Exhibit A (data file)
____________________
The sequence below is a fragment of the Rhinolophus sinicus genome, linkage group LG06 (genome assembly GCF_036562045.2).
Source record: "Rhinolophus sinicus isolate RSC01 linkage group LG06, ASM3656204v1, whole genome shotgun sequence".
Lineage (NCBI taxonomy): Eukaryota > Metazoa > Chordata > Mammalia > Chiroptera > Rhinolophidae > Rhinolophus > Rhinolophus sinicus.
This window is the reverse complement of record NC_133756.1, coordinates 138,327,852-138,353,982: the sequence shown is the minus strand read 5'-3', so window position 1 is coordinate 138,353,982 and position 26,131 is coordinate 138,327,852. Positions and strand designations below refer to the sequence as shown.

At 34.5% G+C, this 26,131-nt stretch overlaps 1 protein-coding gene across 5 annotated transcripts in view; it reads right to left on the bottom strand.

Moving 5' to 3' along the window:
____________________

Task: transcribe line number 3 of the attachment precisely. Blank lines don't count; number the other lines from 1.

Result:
Lineage (NCBI taxonomy): Eukaryota > Metazoa > Chordata > Mammalia > Chiroptera > Rhinolophidae > Rhinolophus > Rhinolophus sinicus.